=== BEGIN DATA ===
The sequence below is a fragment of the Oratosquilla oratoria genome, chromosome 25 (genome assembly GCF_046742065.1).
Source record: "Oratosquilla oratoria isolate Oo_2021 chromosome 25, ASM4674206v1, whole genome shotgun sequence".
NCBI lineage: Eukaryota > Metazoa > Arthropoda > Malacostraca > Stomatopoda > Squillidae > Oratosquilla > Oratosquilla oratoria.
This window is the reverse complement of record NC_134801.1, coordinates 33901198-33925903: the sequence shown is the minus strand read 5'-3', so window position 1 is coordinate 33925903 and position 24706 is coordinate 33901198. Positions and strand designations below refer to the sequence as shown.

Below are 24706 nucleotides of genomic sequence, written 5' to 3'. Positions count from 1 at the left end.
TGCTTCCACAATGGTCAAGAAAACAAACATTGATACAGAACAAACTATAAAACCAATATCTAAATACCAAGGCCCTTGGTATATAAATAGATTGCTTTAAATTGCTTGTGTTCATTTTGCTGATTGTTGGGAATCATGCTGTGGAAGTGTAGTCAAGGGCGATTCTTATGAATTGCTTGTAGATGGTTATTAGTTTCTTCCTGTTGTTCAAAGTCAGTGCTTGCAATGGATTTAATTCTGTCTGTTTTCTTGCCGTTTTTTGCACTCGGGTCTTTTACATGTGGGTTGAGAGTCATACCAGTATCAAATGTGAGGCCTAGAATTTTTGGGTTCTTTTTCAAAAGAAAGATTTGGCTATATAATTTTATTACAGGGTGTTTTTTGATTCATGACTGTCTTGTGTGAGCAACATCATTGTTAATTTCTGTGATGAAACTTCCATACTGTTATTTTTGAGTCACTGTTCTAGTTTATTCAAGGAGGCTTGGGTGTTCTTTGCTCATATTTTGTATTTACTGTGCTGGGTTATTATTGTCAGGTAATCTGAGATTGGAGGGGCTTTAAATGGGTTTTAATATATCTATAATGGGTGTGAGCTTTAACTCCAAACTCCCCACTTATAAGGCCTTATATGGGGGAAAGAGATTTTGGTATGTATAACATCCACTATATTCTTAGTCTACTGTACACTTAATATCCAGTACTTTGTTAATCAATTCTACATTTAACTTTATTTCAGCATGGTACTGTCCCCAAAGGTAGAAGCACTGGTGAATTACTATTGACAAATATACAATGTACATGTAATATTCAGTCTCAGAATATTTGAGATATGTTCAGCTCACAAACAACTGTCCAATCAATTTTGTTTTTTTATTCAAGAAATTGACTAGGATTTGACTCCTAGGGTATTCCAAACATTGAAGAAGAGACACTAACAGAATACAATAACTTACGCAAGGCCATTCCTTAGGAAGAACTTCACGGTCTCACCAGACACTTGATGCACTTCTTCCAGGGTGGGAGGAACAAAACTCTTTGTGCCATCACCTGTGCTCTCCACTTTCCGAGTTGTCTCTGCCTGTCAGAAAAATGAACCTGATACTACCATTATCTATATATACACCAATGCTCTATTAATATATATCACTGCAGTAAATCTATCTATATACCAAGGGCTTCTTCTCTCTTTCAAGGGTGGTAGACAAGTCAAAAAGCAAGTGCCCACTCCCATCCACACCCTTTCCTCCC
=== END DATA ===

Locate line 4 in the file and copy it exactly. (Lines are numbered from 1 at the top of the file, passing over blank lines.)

This window is the reverse complement of record NC_134801.1, coordinates 33901198-33925903: the sequence shown is the minus strand read 5'-3', so window position 1 is coordinate 33925903 and position 24706 is coordinate 33901198. Positions and strand designations below refer to the sequence as shown.